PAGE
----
Read this book in the late 1970s, but think it was written maybe in the 50s. It was set after WWII, about an ex Navy LTJG who was salvage diving, came across a young stowaway and put the boy to work for him on his boat. It was an adventure story, with a run-in with an octopus, storms and bad guys, but in the end they found the treasure. Ring any bells?
A chapter book (possibly), with green binding, printed pre-1950s I’d say. Suitable for the 8-12 group, I think. It’s about a girl who is home (possibly sick), and goes outside. The garden is described beautifully with winding stone or brick pathways, and as she walks down them, she finds fairies among the plantings.
I am looking for a children’s book, published in the 1970s or earlier (I was born in 1975, read this sometime between the ages of 7 and 12, and recall the book itself physically feeling “old” at the time). Most probably published in the 50s or 60s.
Two children were the main characters, I think they were a girl and a boy. I don’t remember any names of characters, unfortunately. They lived next door to a witch whose property included a walled and gated yard. When the witch did magic, her hair “floated above her shoulders” or something like that. I remember that rowan trees figured heavily in the story line; either they were searching for them or there was something about them the witch needed.
At the beginning of the adventure part of the story line, the children’s beds turned into boats and they were magically transported to a river or creek while they were asleep – one of the children wakes up because they become aware that their hand or the bed linens are trailing in the water.
I loved this book – hope someone can help me find it.
Okay, this book was maybe from the early- to mid- 90’s, and is a “mystery” book, but wasn’t a series – it had several small chapters, with a story and a picture. Based on the story, and the picture, you had to try and solve the “mystery”. They were simple – one took place in a school classroom where a small windmill made out of popsicle sticks had been broken, and the reader had to figure out if the open window and a strong gust of wind broke it, or if another classmate did. The answers (and specific hints about the clues that helped to solve it) were all in the back.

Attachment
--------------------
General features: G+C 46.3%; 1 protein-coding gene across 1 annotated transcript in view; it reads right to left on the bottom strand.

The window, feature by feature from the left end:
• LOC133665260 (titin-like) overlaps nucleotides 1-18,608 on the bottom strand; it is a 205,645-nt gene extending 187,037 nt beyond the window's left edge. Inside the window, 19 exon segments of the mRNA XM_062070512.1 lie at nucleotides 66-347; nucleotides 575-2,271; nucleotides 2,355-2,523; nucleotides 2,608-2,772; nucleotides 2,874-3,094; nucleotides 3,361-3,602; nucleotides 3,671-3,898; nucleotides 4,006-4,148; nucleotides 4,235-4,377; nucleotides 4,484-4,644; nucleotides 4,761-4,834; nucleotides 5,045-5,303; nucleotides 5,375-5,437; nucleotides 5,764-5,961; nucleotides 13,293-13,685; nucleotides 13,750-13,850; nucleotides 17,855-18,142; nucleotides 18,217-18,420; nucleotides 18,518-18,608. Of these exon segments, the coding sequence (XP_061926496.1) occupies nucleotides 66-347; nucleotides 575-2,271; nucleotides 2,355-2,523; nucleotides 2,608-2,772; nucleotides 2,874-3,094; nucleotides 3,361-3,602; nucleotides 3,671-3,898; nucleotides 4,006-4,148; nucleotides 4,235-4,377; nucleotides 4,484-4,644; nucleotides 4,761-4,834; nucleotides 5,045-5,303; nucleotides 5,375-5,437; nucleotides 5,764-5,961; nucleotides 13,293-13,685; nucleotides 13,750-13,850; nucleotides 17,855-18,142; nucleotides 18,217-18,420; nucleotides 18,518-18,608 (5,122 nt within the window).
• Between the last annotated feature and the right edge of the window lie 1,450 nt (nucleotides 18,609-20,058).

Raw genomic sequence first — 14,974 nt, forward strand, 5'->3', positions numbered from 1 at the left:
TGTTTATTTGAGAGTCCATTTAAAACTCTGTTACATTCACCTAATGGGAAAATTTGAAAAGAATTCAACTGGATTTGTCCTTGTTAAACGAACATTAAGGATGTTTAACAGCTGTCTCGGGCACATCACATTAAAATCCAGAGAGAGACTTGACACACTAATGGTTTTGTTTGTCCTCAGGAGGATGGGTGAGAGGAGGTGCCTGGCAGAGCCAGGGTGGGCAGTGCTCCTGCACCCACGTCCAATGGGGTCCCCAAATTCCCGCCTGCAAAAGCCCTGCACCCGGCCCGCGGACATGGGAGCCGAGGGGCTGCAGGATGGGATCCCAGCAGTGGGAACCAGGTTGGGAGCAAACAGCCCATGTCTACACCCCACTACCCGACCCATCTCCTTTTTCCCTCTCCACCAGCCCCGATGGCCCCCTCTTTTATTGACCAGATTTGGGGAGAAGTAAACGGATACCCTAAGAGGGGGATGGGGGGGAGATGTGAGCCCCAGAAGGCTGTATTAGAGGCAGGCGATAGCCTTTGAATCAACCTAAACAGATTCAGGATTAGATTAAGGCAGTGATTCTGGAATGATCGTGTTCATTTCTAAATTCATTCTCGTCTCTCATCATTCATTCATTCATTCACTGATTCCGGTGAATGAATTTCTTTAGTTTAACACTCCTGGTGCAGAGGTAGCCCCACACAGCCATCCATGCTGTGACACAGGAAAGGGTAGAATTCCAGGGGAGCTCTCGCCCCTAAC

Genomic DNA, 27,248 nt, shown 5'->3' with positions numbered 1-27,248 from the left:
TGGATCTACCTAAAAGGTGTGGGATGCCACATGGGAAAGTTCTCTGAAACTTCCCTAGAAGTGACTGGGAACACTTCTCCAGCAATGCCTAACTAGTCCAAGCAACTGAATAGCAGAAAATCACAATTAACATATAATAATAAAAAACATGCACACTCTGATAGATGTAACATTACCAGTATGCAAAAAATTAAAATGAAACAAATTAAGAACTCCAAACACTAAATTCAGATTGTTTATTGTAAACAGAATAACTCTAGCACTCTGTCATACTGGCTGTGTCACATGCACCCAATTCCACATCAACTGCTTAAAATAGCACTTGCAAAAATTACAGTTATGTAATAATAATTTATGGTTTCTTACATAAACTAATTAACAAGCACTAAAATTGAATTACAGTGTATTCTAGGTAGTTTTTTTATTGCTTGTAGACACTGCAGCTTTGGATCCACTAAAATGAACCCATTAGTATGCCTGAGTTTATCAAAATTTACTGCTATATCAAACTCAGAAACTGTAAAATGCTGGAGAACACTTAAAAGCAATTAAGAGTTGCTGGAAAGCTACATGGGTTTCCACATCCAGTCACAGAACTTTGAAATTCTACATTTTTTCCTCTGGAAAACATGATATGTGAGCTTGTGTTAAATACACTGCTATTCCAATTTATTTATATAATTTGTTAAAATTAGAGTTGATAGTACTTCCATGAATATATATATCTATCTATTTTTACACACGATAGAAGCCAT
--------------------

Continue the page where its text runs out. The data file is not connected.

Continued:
I read this book when I was in middle school in the mid-90s. This student (at a boarding school?) is blindfolded by another student and led through the woods following a windy path so he won’t be able to retrace his steps later. They reach a secret cave or something where the other student has discovered ancient ruins of tiny buildings (like maybe pygmies lived there, or some unknown tiny people?). Together, over a long period of time, they excavate these buildings. Then for some reason, (maybe this knowledge is going to get into the wrong hands?) the main character decides he needs to get back to the site on his own. He’s never seen the way, since he’s always blindfolded, but he remembers the twists and turns by feel. Once he arrives there, he destroys the buildings he worked so hard to uncover so no one will ever know they were there.
This was a cherished book I had as a child (I am 47). The book was unique in that the illustrations were of rooms in a real house, with a real teddy bear. In the book I think the bear was “alive”. I can recollect something about the London bridge.